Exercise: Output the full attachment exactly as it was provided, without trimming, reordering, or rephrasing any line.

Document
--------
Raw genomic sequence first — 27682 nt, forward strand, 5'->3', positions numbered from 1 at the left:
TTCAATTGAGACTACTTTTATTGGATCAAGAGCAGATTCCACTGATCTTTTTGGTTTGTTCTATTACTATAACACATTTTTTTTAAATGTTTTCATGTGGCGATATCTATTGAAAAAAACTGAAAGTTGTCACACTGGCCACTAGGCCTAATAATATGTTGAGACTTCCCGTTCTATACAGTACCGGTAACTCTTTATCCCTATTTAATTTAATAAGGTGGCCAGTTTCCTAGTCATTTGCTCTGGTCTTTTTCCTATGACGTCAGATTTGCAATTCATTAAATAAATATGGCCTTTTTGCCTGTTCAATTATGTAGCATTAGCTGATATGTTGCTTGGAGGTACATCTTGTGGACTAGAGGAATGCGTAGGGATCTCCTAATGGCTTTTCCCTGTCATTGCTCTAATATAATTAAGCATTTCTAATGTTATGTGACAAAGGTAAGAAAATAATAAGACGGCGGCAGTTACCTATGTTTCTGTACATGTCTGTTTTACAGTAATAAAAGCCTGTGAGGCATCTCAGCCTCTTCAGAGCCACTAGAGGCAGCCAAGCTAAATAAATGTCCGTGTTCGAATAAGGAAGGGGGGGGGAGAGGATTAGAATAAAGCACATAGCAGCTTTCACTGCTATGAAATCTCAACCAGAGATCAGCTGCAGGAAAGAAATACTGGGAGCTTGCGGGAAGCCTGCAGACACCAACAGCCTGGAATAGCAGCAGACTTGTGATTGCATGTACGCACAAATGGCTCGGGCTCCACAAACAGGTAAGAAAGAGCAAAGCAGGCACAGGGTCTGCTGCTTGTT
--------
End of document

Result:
Raw genomic sequence first — 27682 nt, forward strand, 5'->3', positions numbered from 1 at the left:
TTCAATTGAGACTACTTTTATTGGATCAAGAGCAGATTCCACTGATCTTTTTGGTTTGTTCTATTACTATAACACATTTTTTTTAAATGTTTTCATGTGGCGATATCTATTGAAAAAAACTGAAAGTTGTCACACTGGCCACTAGGCCTAATAATATGTTGAGACTTCCCGTTCTATACAGTACCGGTAACTCTTTATCCCTATTTAATTTAATAAGGTGGCCAGTTTCCTAGTCATTTGCTCTGGTCTTTTTCCTATGACGTCAGATTTGCAATTCATTAAATAAATATGGCCTTTTTGCCTGTTCAATTATGTAGCATTAGCTGATATGTTGCTTGGAGGTACATCTTGTGGACTAGAGGAATGCGTAGGGATCTCCTAATGGCTTTTCCCTGTCATTGCTCTAATATAATTAAGCATTTCTAATGTTATGTGACAAAGGTAAGAAAATAATAAGACGGCGGCAGTTACCTATGTTTCTGTACATGTCTGTTTTACAGTAATAAAAGCCTGTGAGGCATCTCAGCCTCTTCAGAGCCACTAGAGGCAGCCAAGCTAAATAAATGTCCGTGTTCGAATAAGGAAGGGGGGGGGAGAGGATTAGAATAAAGCACATAGCAGCTTTCACTGCTATGAAATCTCAACCAGAGATCAGCTGCAGGAAAGAAATACTGGGAGCTTGCGGGAAGCCTGCAGACACCAACAGCCTGGAATAGCAGCAGACTTGTGATTGCATGTACGCACAAATGGCTCGGGCTCCACAAACAGGTAAGAAAGAGCAAAGCAGGCACAGGGTCTGCTGCTTGTT